A second reason is that to many people nowadays the war must feel like ancient history. But the visceral hatreds that contributed to the popularity of the Nazis are far from extinguished. In Budapest last weekend the far-right Jobbik party, which won 17 per cent of the vote in Hungary’s most recent elections, held an anti-Jewish rally: this in a country where little more than seventy years ago half a million Jews had been exported and exterminated. And, coincidentally, it was in Budapest that the Sun had tracked down the surprisingly sprightly 97 year-old war criminal Ladislaus Csizsik-Csatary.
There is also the fact that sexual offences against children have become seen as the greatest of all crimes – worse than murder. Some of this is perverse, in that the prevailing culture is one of increasingly premature sexual activity – whether encouraged through the internet, or the breakdown of an old moral order founded on inhibition, take your pick: much of the hysteria about paedophilia in modern Britain is like Caliban recoiling in horror at his own reflection.
Yet another reason for the peculiar intensity of the fury at the sexual abusers in TV-land is, precisely, because they were TV stars. The public believe that they knew these people – that is the illusion of the box in the corner of the living room – and therefore feel personally betrayed. This was encapsulated by the writer Peter Stanford, who commented almost elegiacally last week: “I grew up with Stuart Hall. As well as It’s a Knockout, he was the daily anchor on the evening news bulletins from BBC Manchester. He was in our lounge in Birkenhead so much… that he almost felt like one of the family. ‘Our Stuart’ was a role model. I can even recall a group of us hurrying along, aged 13 or 14, to the Oval Sports Centre in Bebington after an It’s a Knockout casting was announced in the Wirral Globe, all our studied efforts to appear coolly indifferent momentarily abandoned, such was the thrill of being within 50 yards of him.” Of course, many of those adoring 13 and 14 years olds would have been female and… well, we now know what happened next.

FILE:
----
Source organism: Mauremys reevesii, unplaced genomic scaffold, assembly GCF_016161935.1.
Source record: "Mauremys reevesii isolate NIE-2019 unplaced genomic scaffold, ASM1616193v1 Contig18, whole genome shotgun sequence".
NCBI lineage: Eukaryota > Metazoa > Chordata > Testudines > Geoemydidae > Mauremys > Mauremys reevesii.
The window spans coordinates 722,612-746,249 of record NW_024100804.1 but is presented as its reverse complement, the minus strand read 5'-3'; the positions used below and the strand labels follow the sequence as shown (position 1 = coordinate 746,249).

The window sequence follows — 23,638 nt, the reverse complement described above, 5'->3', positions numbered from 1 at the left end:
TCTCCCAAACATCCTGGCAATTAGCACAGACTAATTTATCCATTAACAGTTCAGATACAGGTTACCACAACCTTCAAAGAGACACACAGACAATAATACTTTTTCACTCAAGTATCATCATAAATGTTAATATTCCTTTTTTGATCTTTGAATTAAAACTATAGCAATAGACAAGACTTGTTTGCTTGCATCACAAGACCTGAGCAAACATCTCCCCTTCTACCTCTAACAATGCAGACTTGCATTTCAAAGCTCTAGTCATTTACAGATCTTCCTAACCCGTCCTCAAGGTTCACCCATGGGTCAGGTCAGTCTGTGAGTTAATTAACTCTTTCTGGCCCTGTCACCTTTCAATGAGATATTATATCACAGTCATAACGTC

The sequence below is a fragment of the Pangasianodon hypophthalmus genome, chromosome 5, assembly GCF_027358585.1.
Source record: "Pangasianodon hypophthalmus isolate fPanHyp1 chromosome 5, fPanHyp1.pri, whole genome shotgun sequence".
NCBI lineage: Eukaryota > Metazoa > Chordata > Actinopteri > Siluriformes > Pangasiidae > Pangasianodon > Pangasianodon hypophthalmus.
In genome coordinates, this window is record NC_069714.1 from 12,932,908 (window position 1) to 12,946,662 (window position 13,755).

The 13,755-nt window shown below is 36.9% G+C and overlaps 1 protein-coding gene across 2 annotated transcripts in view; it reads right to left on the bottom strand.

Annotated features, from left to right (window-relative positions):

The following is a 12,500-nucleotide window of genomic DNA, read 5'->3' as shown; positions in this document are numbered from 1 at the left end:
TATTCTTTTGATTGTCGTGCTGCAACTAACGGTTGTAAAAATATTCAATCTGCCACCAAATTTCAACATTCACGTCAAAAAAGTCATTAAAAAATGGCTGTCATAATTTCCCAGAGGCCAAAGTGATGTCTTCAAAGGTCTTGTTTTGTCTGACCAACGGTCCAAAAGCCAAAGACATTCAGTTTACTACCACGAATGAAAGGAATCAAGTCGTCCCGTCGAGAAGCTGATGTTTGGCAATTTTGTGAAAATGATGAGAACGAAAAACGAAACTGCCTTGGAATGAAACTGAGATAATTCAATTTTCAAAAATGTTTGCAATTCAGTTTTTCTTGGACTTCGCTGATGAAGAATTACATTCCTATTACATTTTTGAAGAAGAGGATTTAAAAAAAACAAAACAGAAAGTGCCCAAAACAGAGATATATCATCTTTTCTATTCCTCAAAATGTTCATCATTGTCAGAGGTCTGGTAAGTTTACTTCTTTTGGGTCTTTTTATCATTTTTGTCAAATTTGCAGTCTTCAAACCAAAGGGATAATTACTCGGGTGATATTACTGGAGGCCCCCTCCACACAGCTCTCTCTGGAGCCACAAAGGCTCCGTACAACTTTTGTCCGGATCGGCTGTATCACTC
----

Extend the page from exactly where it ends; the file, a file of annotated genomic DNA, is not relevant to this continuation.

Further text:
There has been a certain amount of self-exculpation by those who worked with the sexually predatory Hall – along the lines of: of course we knew about all those girls he entertained in his private office next to the studio in Manchester, but we never dreamed for a second that any of them were under-age. Perhaps not; but I doubt that it would have made any difference if they had known.
And if you are tempted to say that everything is different nowadays, I refer you to the inquiry last year into the grooming and abuse of girls in Rochdale care-homes. One of those girls told the inquiry “My own dad rang social services… but they had not done anything. Basically they told my Mum and Dad that I was a prostitute and it was a lifestyle choice.”
The point is, these things still happen. Doddery sexual predators from the BBC’s golden age and still more ancient Jew-killers should be put on trial, not just for what they did but also because they can’t be dismissed as throwbacks to a different world. The same world still exists.